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Black Box warnings – be aware

“Black box” warnings are issued by the FDA when a drug causes life-threatening complications.

The FDA uses this warning when it’s necessary to “call attention to serious or life-threatening risks.” To a layman, it means these drugs are potentially the most harmful of all drugs issued.

Most drugs are slapped with black box warnings after they are already on the market. There are black box warnings on drugs as common as Xanax and Adderall. These are pills prescribed to millions of Americans every year. And the warnings aren’t innocuous. The black box warning for Adderall, for example, states “increased risk of sudden death and cardiovascular events”.

The risks for black box drugs that aren’t as common can be even more extreme. An anticoagulant drug called Xarelto has been tied to severe internal bleeding incidents, and it doesn’t have an antidote! This means that if an unfortunate patient has an internal bleeding incident while taking the drug (even as prescribed), they will likely bleed to death because there is no counter-drug to reverse the effects.

Whether you’re taking a black box drug or not, you probably want to know the best ways to stay safe from such harmful side effects.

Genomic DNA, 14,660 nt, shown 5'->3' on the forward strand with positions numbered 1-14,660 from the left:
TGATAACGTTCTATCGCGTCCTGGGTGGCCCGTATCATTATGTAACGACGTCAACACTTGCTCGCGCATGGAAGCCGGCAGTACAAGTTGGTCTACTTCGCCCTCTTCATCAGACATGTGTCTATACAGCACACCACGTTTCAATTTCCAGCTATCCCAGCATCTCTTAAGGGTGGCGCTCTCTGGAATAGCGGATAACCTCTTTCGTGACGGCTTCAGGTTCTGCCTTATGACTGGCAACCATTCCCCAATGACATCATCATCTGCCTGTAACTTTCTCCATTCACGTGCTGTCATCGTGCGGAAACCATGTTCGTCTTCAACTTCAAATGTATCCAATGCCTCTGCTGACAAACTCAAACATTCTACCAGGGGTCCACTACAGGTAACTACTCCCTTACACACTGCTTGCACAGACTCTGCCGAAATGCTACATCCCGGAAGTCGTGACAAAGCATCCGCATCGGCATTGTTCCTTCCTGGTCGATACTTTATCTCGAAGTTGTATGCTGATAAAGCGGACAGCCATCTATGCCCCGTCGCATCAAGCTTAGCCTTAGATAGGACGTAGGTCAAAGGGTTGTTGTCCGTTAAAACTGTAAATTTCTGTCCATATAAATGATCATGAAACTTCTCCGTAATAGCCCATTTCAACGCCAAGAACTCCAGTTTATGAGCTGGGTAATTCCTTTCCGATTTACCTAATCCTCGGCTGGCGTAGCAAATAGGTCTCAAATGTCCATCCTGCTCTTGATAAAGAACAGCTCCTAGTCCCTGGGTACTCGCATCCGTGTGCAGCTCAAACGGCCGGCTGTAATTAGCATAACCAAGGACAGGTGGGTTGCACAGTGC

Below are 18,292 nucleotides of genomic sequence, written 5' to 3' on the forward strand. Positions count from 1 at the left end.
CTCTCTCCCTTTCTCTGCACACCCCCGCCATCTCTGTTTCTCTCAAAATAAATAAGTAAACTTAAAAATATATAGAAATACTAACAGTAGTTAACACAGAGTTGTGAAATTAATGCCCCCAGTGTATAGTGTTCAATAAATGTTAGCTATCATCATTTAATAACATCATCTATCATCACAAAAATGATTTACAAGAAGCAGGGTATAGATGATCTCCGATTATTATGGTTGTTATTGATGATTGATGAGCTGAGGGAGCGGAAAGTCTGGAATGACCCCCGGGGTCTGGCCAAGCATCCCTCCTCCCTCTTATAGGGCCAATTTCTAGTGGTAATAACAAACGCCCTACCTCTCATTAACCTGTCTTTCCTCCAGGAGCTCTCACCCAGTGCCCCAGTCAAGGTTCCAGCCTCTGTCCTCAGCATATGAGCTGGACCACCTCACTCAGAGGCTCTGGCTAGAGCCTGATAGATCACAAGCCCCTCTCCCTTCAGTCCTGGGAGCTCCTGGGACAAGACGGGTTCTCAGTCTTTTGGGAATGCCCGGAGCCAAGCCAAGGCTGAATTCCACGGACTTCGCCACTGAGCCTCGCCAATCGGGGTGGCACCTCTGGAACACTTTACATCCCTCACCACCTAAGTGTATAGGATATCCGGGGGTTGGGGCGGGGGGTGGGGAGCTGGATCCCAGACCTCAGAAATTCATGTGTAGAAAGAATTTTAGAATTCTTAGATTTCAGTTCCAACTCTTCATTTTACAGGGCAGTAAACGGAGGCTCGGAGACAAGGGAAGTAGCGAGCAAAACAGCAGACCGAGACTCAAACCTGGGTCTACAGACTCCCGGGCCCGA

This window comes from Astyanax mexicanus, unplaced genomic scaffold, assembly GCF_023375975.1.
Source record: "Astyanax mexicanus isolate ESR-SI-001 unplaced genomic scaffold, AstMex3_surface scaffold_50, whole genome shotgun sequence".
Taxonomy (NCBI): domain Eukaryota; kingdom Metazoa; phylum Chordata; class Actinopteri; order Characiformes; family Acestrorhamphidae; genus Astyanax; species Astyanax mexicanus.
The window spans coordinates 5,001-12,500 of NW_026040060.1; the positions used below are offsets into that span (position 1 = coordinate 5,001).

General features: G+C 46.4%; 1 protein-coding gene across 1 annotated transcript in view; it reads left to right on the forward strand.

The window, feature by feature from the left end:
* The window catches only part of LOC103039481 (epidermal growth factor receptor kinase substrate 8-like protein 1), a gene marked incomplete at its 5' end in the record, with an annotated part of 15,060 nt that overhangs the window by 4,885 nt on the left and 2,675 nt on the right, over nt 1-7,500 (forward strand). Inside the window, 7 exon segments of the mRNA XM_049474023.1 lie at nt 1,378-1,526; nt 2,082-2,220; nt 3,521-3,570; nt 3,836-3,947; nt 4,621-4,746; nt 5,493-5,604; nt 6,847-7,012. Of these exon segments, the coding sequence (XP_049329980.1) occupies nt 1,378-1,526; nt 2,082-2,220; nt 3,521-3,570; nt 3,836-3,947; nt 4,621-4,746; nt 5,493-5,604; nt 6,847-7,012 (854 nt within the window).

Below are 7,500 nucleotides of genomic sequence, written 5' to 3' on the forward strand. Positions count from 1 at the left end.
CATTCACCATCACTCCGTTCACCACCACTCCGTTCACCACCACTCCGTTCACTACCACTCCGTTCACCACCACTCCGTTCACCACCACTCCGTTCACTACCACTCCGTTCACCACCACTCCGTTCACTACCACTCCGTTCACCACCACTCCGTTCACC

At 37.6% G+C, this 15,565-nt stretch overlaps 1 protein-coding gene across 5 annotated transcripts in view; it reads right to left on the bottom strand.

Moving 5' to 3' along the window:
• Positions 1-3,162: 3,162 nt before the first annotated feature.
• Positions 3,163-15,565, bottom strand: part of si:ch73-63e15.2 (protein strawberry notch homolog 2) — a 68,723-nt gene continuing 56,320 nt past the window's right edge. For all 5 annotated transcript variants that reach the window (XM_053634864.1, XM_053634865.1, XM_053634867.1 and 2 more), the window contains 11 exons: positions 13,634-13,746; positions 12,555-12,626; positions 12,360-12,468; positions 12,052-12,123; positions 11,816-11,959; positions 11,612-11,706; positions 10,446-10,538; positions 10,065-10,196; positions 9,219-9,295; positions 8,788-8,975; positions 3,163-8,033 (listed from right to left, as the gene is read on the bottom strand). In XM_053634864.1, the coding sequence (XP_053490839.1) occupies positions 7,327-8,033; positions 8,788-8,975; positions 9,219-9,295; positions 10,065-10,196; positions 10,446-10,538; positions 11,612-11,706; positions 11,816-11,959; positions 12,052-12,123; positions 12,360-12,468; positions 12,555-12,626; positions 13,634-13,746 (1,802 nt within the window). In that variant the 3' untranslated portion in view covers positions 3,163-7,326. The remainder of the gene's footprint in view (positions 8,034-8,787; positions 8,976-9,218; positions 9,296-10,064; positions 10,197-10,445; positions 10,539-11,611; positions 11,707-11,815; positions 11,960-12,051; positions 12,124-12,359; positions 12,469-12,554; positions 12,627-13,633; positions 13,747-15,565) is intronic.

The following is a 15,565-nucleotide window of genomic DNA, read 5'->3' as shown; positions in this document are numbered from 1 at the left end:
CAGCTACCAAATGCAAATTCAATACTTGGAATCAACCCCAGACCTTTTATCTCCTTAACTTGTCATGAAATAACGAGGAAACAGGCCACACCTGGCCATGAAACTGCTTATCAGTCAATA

The best way, even though it’s a cliché, is to become your own doctor and advocate. Most doctors in the U.S. have very limited time with each patient, which logically infers that they’re less likely to do extensive research on each individual patient’s needs and issues. You should read through all the documentation that comes with prescriptions you’re written, and come with a list of succinct questions to ask your doctor or pharmacist when you have an appointment. It’s also a good idea to do your own research using free resources like PubMed where you can search clinical trials by condition or by treatment.

If, unfortunately, you do have an adverse reaction from the drug (which is possible even when being fully prepared beforehand), make sure to report it on the FDA Medwatch site. This will help the organization determine whether the drug is still safe for consumers. You also have the option of calling the FDA directly at 1-800-FDA-1088 to report the incident.

There is also the option to stay away entirely from black box drugs as much as possible through diet, exercise and lifestyle changes, and given the risks discussed in this article, that may be the prudent thing to aim for.

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